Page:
The North Arcade at the Market has been in place for more than 100 years.
WE WILL BEGIN this little slice of Market history — the pie-shaped part squeezed between Western Avenue, on the left, and Pike Place, on the right — by imagining a clutter of shacks and sheds that were homes for the poor squatters who built them, beginning in the depressing years that followed the economic panic of 1893. Soon after three-block-long Pike Place was cut through that neighborhood of cribs and shanties, the Seattle City Council chose it as home for a public market.
That was in 1907, or roughly 13 years before Webster and Stevens, the photographic studio that was long associated with The Seattle Times, recorded this look north along the gracefully flexing line of the Market’s North Arcade. Originally Pike Place was intended and graded not to sell produce, but rather to connect Western Avenue with First Avenue at an easier grade than the shorter, but much steeper, climb that survives on Virginia Street.
A growing battery of motivated motorists discovered this friendly grade and became so habituated to its advantages that there followed a nearly quarter-century encounter on Pike Place between produce and internal combustion. Traffic from the waterfront came this way as much to reach the new retail district beyond the Market as to make deliveries along Pike Place. And the 300 yards of Pike Place also was used by barreling motorists to bypass the narrow business district and its increasingly congested avenues.
Work on the North Arcade began beside Pike Place soon after the Market opened, and was completed a few yards short of Virginia in 1911. As is obvious in both our “now” and our “then,” the width of this wedge-shaped block between Western Avenue and Pike Place narrows as it approaches Virginia Street, where those intending to head south must still negotiate a hairpin turn onto Western.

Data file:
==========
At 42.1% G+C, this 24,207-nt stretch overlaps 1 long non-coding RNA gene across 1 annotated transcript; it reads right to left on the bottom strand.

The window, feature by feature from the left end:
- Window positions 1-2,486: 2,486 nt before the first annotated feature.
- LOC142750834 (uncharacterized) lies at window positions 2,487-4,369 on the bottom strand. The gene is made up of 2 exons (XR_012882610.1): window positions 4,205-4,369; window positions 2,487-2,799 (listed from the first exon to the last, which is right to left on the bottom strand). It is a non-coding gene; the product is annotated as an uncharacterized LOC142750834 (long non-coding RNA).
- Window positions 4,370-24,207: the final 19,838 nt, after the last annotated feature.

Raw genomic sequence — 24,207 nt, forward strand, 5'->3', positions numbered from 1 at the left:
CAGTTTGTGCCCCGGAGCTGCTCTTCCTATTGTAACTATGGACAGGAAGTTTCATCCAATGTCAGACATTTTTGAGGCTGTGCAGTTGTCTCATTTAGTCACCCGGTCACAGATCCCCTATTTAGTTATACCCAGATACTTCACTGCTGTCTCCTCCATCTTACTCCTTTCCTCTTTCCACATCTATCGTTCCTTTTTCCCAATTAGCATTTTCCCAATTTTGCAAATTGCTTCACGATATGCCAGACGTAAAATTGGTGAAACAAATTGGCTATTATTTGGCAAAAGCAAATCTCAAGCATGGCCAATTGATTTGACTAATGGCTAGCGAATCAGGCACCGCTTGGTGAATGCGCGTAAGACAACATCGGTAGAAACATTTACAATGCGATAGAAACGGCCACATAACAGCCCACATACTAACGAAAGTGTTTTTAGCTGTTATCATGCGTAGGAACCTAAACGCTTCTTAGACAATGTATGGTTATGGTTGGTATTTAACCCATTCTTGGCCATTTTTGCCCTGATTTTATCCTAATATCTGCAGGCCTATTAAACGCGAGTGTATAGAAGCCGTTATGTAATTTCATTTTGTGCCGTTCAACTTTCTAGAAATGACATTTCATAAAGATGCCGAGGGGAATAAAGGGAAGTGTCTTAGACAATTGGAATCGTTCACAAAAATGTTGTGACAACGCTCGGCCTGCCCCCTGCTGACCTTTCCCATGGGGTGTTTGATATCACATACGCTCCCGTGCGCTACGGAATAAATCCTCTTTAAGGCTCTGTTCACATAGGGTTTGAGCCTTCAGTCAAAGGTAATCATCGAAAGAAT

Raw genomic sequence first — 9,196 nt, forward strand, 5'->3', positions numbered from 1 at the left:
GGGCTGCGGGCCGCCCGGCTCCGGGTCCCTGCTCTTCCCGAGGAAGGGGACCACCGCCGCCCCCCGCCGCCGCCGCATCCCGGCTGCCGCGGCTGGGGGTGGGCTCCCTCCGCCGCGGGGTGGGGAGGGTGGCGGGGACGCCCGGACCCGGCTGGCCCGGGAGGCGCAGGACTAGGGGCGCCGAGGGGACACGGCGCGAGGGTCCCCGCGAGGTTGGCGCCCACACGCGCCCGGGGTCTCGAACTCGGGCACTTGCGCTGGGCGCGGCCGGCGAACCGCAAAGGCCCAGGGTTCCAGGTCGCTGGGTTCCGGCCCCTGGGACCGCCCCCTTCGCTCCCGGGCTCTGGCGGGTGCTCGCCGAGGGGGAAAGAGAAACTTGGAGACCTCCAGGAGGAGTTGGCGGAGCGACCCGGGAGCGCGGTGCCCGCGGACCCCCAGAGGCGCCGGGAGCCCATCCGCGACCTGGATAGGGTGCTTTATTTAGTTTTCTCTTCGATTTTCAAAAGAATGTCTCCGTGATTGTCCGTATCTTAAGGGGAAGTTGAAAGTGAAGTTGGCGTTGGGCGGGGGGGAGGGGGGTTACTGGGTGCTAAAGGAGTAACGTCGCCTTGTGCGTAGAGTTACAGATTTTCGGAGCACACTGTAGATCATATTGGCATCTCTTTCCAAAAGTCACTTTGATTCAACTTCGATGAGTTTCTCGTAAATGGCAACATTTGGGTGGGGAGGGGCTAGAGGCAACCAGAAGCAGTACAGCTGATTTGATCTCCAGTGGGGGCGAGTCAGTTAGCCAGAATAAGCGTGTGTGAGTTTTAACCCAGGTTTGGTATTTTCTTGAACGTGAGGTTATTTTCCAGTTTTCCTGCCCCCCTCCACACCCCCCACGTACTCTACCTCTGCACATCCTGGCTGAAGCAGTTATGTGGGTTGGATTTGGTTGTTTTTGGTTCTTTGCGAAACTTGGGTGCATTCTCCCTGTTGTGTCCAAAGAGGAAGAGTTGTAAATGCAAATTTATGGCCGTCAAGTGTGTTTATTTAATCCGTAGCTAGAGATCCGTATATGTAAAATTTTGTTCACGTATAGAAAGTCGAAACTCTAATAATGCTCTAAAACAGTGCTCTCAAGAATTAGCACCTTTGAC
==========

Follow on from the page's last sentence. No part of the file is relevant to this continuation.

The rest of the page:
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To the left, in its afternoon shadow, stands the turreted Seamen’s Home, which was built in 1910 and survived into the early 1970s. At the photo’s center, or just beyond the far end of the North Arcade, the Armory marks the horizon with its roofline crenelations. Dedicated in 1909, it was razed to some protests in 1968. On the right, some of the signs above the shops on the east side of Pike Place reveal how this place — originally designed for the direct meeting of farmers and home cooks — accommodates what are apparently like-minded alliances, such as the Green Lake Farmers Association; the Washington Farmers Association; and the Family Shoe Market, “A Cut Price Shoe Store for Workers.”
Beneath its roof, the North Arcade’s nearly 600-foot-long run today shelters the busker-serenaded day stalls filled by farmers, craftspeople and merchants. Regardless of their prices, they collectively continue to make Pike Place Market a place that, during the Friends of the Market’s long struggle to save it a half-century ago, Seattle architect Fred Bassetti famously and lovingly described as “an honest place in a phony time.”